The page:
“There are two different stories in horror: internal and external. In external horror films, the evil comes from the outside, the other tribe, this thing in the darkness that we don’t understand. Internal is the human heart.”

—From a 2011 interview with Vulture

4. ON THE IMPORTANCE OF NIGHT OF THE LIVING DEAD

“One movie that showed me it was possible to make a low-budget horror movie was Night of the Living Dead (1968). When I saw that, I was like, 'Wow, that's really effective, but it's obviously low budget.' They didn't have any money but they actually made something cool. That was inspirational to me when I was in film school.”

—From a 2015 interview with Interview Magazine

5. ON THE TRUTH ABOUT HOLLYWOOD

“Film buffs who don't live in Hollywood have a fantasy about what it's like to be a director. Movies and the people who make movies have such glamor associated with them. But the truth is, it's not like that. It's very different. It's hard work. If you were suddenly catapulted into that situation—without any training—you would say after it was over: 'Oh, God! You're kidding! You mean, this is what it's like? This is what they put you through?' Yes, as a matter of fact, it is like this—and it's often worse. People have tried to describe the film business, but it's impossible to describe because it's so crazy. You must know your craft inside out and then pick up the rules as you go along.”

—From an essay for Santa Fe Studios

6. ON THE HORROR OF WATCHING HIS OWN MOVIES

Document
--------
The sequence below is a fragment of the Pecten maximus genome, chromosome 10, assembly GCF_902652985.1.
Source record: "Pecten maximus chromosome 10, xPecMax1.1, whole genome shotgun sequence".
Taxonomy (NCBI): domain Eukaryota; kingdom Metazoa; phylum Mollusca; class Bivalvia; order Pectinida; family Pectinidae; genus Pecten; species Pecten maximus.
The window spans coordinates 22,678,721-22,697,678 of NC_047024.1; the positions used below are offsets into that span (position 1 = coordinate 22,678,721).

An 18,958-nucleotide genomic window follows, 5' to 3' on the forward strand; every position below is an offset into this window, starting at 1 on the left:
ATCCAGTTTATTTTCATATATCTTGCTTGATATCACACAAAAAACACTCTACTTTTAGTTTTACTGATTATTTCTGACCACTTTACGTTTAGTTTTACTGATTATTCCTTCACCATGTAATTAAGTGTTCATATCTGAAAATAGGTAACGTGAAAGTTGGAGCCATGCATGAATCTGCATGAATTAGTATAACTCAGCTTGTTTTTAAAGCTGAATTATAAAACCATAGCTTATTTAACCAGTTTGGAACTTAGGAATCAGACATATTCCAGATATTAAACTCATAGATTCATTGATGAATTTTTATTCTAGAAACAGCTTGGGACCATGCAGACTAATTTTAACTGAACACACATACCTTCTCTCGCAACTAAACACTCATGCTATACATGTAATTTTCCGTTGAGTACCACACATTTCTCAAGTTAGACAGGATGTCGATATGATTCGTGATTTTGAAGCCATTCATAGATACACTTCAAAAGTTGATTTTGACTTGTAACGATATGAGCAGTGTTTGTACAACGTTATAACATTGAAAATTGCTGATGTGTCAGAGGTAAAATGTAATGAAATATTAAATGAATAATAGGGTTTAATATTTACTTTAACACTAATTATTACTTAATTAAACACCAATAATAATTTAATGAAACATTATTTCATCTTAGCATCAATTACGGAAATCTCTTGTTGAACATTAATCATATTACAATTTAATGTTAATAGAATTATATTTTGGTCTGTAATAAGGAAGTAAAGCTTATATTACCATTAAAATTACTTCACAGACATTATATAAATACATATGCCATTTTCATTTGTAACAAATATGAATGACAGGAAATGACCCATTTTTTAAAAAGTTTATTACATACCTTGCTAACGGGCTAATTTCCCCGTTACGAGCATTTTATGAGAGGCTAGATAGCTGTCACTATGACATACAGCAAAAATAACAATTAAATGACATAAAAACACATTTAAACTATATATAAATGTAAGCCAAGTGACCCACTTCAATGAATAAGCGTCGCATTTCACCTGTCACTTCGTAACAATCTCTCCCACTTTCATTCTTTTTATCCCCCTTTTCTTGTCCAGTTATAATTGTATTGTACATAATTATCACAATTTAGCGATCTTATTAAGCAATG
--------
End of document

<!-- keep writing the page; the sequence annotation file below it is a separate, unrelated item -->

“I don't watch my films. I've seen 'em enough after cutting them and putting the music on. I don't ever want to see them again.”

—From a 2012 interview with Entertainment Weekly

7. ON THE EMOTIONAL TOLL MAKING MOVIES CAN TAKE ON A DIRECTOR

“I’ve been feeling old for years and years, and I think the movie business did it to me. At one point I just did movie after movie, and it starts tearing you down physically—emotionally too, if you do one after another. The stress, the emotional exertion of dealing with others. I’ve worked with really great actors and really difficult actors. The difficult ones are no fun. And the style of the movies today have changed a great deal. To me, I’m not a big fan of handheld. That’s just my tastes. That’s a quick fix for low budget. Let the operator direct it! Walk around. That’s how you burn through the pages. And found footage—how many times do we need to do that?”

—From a 2014 interview with Deadline

8. ON WHAT MAKES A GOOD HORROR FILM

“There’s a very specific secret: It should be scary.”

—From a 2015 interview with The A.V. Club

9. ON THE PERCEPTION OF A MOVIEMAKER

“In England, I'm a horror movie director. In Germany, I'm a filmmaker. In the U.S., I'm a bum.”

—From The Films of John Carpenter

10. ON STANDING OUT

“I don't want to be in the mainstream. I don't want to be a part of the demographics. I want to be an individual. I wear each of my films as a badge of pride. That's why I cherish all my bad reviews. If the critics start liking my movies, then I'm in deep trouble.”

—From an essay for Santa Fe Studios